With its dengue vac­cine in the reg­u­la­to­ry queue, Take­da out­lines longterm fol­lowup da­ta that it says keep it out of Deng­vax­i­a's shad­ow

When Sanofi pub­lished longterm fol­lowup re­sults from a trio of Phase III tri­als for its dengue vac­cine in 2015, in­ves­ti­ga­tors flagged a con­cern­ing ob­ser­va­tion that they weren’t able to ex­plain: In the third year post-vac­ci­na­tion, chil­dren younger than 9 who got the jabs were more like­ly to end up in the hos­pi­tal than those in the con­trol group.

The hos­pi­tal­iza­tion im­bal­ance didn’t stop Sanofi from clinch­ing the ap­proval to start the world’s first large-scale vac­ci­na­tion cam­paign in the Philip­pines with its vac­cine, Deng­vax­ia. But even though pub­lic health of­fi­cials tried to skirt it by lim­it­ing the in­oc­u­la­tion dri­ve to old­er chil­dren and adults, the is­sue — which Sanofi was lat­er ac­cused of play­ing down — would come back to haunt the ef­fort. Kids and adults were de­vel­oped with se­vere fever af­ter vac­cines, in some cas­es lethal, spark­ing na­tion­wide pan­ic and forc­ing the Phillip­pine gov­ern­ment to shut down the pro­gram. Even though Deng­vax­ia even­tu­al­ly got adopt­ed in oth­er coun­tries, the fi­as­co left its scars.

Take­da, which has been push­ing its own dengue vac­cine un­der that cloud for the past eight years, now has the three-year fol­lowup da­ta to sug­gest it can steer clear of that wreck­age — al­though some gaps re­main be­fore we get a com­plete pro­file of the shot.

With those re­sults now in, the Japan­ese phar­ma has al­so com­plet­ed the pack­age it needs to file with reg­u­la­tors. Take­da sub­mit­ted for a mar­ket­ing ap­proval with the EMA in March, and it’s plot­ting more in dengue-en­dem­ic coun­tries like Ar­genti­na, Brazil, Colom­bia, In­done­sia, Malaysia, Mex­i­co, Sin­ga­pore, Sri Lan­ka and Thai­land. An FDA fil­ing is ex­pect­ed to fol­low lat­er this year.

Derek Wal­lace

Hav­ing fol­lowed 20,000 study par­tic­i­pants for 36 months af­ter their sec­ond dose of TAK-003, in­ves­ti­ga­tors re­port­ed that vac­cine ef­fi­ca­cy against hos­pi­tal­ized dengue is 83.6%.

“That’s re­al­ly the com­po­nent of the ill­ness that has the most im­pact, at an in­di­vid­ual lev­el whether that’s on health or fi­nances, it’s al­so the as­pect of dengue that has the great­est im­pact on pub­lic health sys­tems and our com­mu­ni­ties,” Derek Wal­lace, the dengue pro­gram leader at Take­da, told End­points News in a pre­view.

The ef­fi­ca­cy num­bers are sim­i­lar re­gard­less of whether the vac­cine re­cip­i­ent has had a pre­vi­ous dengue in­fec­tion — 86% for the seropos­i­tive group and 77.1% for the seroneg­a­tive group — which is no­table be­cause a phe­nom­e­non known as an­ti­body-de­pen­dent en­hance­ment in virus-naïve pa­tients had been blamed for Deng­vax­ia’s prob­lems.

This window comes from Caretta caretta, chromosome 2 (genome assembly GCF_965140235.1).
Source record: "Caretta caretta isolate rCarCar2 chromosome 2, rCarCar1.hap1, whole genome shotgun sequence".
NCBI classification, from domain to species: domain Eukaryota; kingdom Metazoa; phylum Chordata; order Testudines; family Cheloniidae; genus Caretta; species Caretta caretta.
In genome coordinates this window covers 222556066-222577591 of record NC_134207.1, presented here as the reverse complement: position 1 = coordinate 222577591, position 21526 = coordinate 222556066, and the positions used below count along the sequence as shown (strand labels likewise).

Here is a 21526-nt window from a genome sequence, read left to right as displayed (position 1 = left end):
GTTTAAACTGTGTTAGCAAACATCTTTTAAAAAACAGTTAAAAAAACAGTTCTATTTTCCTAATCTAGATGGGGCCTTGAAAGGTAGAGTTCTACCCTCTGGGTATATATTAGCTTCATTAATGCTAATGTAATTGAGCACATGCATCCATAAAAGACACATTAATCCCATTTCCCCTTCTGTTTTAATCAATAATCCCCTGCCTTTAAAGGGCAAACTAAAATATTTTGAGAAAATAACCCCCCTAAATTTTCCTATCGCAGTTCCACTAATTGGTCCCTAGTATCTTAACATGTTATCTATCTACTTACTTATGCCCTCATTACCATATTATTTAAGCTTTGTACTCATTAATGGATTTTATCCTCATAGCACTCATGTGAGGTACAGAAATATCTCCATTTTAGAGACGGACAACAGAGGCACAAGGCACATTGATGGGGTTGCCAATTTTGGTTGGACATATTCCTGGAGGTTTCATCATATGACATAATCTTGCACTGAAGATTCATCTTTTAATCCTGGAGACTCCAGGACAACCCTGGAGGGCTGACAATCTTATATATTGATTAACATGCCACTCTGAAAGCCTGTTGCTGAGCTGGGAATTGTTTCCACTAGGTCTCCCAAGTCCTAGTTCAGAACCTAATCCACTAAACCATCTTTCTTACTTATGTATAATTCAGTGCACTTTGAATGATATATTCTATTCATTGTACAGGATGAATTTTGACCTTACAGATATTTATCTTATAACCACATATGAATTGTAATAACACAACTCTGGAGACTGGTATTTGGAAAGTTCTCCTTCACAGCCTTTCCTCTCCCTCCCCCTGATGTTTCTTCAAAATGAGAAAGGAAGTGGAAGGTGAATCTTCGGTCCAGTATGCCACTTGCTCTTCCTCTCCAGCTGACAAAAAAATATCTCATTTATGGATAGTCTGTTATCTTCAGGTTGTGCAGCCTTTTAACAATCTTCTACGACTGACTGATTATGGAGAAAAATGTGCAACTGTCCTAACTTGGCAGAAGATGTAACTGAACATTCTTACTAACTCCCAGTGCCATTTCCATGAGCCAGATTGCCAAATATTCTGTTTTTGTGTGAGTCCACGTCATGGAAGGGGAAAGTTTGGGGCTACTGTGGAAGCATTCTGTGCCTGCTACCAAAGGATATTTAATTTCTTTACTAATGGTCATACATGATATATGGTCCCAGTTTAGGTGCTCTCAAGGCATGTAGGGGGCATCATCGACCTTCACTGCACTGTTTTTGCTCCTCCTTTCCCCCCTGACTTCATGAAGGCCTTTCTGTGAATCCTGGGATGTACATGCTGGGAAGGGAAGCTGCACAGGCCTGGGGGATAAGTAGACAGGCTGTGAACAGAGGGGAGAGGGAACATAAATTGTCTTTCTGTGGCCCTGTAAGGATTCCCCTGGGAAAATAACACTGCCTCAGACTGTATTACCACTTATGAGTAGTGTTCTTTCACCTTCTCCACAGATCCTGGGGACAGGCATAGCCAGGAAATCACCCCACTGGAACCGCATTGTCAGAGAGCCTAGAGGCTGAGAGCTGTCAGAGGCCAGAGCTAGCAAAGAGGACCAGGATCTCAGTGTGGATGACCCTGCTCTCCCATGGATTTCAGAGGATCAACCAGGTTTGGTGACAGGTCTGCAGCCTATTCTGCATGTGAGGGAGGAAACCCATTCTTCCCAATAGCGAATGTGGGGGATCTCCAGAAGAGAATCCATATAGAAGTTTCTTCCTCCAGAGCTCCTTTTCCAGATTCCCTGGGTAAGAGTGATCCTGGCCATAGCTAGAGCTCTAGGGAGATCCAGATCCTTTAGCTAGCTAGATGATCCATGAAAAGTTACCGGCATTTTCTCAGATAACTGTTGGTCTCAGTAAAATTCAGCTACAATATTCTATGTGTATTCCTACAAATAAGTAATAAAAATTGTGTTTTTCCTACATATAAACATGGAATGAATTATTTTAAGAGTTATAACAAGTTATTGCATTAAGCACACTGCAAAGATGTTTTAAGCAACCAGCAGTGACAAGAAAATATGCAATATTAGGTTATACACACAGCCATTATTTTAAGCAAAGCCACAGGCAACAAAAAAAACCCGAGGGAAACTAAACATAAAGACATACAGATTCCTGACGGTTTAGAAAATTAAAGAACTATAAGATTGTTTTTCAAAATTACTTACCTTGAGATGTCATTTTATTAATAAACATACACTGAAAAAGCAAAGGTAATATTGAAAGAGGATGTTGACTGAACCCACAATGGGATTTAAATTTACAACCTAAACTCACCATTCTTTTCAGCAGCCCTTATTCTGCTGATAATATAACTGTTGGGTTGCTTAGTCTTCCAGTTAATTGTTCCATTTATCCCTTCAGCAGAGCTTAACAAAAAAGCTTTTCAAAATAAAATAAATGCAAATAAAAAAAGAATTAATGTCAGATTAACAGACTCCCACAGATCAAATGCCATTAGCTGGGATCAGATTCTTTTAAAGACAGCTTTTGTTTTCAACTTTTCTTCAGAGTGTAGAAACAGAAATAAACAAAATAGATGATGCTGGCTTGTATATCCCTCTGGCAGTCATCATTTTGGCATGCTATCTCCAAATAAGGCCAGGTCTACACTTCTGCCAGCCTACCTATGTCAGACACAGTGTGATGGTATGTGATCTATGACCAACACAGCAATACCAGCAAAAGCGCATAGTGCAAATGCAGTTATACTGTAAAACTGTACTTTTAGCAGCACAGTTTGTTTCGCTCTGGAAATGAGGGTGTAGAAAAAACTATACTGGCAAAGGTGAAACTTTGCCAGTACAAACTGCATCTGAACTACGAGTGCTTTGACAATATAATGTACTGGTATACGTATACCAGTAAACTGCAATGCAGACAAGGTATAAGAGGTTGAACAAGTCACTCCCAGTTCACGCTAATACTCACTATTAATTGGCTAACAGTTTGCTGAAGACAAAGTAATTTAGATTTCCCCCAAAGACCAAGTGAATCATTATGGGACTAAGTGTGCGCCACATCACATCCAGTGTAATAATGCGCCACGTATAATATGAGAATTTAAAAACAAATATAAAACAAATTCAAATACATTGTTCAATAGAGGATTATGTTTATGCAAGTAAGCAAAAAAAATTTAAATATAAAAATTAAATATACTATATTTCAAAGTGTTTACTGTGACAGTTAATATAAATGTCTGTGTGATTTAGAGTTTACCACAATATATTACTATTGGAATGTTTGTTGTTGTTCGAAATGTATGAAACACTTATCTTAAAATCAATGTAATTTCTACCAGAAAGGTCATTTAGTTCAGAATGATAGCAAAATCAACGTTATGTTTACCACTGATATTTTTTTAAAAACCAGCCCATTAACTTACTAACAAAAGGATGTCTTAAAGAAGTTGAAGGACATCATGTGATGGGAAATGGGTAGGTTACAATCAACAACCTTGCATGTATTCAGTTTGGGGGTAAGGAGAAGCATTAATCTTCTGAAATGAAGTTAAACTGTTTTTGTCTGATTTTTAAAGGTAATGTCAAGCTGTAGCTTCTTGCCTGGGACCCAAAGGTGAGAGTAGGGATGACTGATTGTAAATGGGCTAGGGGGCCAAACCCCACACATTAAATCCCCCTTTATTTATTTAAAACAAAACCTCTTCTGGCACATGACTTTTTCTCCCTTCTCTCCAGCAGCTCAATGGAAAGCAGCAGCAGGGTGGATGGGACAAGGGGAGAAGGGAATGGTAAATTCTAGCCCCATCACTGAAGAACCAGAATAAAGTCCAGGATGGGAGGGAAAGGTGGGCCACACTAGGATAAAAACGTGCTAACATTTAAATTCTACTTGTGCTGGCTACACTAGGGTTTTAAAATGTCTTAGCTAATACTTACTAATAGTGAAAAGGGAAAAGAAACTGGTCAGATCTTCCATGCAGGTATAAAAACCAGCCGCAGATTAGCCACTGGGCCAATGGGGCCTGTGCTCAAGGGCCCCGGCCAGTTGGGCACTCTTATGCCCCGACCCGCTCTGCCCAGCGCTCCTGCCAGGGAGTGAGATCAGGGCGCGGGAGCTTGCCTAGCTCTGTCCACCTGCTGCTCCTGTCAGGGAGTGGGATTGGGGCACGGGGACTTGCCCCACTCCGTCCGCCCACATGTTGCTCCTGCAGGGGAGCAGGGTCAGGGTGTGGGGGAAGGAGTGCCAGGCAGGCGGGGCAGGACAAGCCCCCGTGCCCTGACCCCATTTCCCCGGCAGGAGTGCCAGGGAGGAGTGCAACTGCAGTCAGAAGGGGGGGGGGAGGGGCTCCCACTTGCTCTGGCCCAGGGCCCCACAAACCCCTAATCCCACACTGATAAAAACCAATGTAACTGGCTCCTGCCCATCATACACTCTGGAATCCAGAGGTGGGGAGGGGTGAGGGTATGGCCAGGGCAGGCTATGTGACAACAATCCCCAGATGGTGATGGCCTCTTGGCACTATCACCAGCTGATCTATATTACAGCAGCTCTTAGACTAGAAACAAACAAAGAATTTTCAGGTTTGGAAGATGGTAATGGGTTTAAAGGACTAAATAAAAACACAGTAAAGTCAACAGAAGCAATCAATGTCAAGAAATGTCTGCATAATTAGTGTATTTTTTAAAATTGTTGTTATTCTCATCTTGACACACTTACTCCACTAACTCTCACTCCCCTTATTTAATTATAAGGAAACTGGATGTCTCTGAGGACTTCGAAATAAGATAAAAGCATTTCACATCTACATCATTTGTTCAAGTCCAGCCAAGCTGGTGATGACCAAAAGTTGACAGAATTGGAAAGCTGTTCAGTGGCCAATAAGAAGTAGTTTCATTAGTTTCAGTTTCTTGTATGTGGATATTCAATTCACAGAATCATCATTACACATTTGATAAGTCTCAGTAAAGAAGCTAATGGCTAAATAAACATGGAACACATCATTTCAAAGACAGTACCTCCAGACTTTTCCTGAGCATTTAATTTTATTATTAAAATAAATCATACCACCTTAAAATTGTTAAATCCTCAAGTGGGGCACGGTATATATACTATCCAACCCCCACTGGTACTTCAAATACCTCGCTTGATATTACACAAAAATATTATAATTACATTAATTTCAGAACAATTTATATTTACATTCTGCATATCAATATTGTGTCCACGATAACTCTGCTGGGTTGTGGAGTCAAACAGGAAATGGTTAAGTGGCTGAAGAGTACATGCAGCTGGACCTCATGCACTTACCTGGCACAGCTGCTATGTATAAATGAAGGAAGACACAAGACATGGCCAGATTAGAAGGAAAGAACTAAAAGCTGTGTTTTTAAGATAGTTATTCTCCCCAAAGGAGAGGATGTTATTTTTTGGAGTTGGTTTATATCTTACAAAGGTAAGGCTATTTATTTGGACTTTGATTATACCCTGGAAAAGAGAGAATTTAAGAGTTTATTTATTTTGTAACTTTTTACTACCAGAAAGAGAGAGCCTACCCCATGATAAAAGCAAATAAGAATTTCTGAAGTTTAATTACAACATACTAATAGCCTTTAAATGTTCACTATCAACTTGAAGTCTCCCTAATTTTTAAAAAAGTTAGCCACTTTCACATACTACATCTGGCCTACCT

Over­all vac­cine ef­fi­ca­cy, as mea­sured by vi­ro­log­i­cal­ly-con­firmed dengue, reg­is­tered at 62.0%, with 65% in seropos­i­tive in­di­vid­u­als and 54.3% in seroneg­a­tive in­di­vid­u­als.

The pro­tec­tion that the vac­cine of­fers has waned across the board com­pared to the last cut of da­ta at 18 months, when Take­da tout­ed an over­all ef­fi­ca­cy rate of 73% and re­duc­tion of 90% in dengue-re­quired hos­pi­tal­iza­tion com­pared to place­bo. But the wan­ing fo­cused on what Wal­lace calls “am­bu­la­to­ry dengue” and the drop was small­er in the group that mat­tered.

But Take­da didn’t pro­vide an up­date on the break­down of ef­fi­ca­cy in each of four dengue serotypes, say­ing it will save those num­bers for pub­li­ca­tion in a peer-re­viewed jour­nal lat­er this year. At 18 months, while the ef­fi­ca­cy for dengue 1 and dengue 2 looked promis­ing, there were con­cerns about a lack of ef­fi­ca­cy for dengue 3. (For dengue 4, the da­ta were in­con­clu­sive.)

Sanofi scored ap­proval for Deng­vax­ia with Phase III da­ta that were pre­sent­ed in a slight­ly dif­fer­ent way, sug­gest­ing pooled rates of ef­fi­ca­cy for symp­to­matic dengue dur­ing the first 25 months of 60.3% — and pooled rel­a­tive risks of hos­pi­tal­iza­tion for dengue of 0.84.

Per the pro­to­col, Take­da will mon­i­tor the par­tic­i­pants for an­oth­er year and a half. Af­ter 4.5 years, it plans to test whether a boost­er would of­fer more pro­tec­tion in the long run.

“The world we live in now with Covid-19 has re­al­ly shown the po­ten­tial­ly dev­as­tat­ing im­pact that in­fec­tious dis­eases can have, and the val­ue of care­ful vac­cine de­vel­op­ments and im­ple­men­ta­tion of vac­cine pro­grams,” Wal­lace said. “In the back­ground of all that, we have dengue. Dengue has been around for decades be­fore Covid-19 and it will be around for decades to come. It’s a dis­ease that is mas­sive in its im­pact, af­fect­ing half of the world’s pop­u­la­tion and it’s not a dis­ease that we’ve got a very good han­dle on in terms of man­age­ment or pre­ven­tion.”

They’ve come a long way to ar­rive at a stage where they are prepar­ing to talk to reg­u­la­tors. Orig­i­nal­ly de­rived in the lab­o­ra­to­ries of Su­tee Yok­san at Mahi­dol Uni­ver­si­ty in Thai­land, the live-at­ten­u­at­ed vac­cine con­struct was mus­cled up at the US CDC and went through clin­i­cal stud­ies at In­vi­ra­gen be­fore Take­da snapped the biotech up in 2013, while the dengue pro­gram was still in Phase II, ac­cord­ing to a spokesper­son.

Covid-19, of course, still fig­ures promi­nent­ly in the minds of any vac­cine de­vel­op­er. Even as Take­da ham­mers out the arrange­ment for its Ger­man con­tract man­u­fac­tur­er IDT to make the ini­tial dos­es of TAK-003 should it be ap­proved (be­fore even­tu­al­ly set­ting up its own pro­duc­tion in Ger­many), it will be pro­vid­ing some man­u­fac­tur­ing slots there to make J&J’s coro­n­avirus vac­cine while help­ing Mod­er­na dis­trib­ute its shots in Japan.

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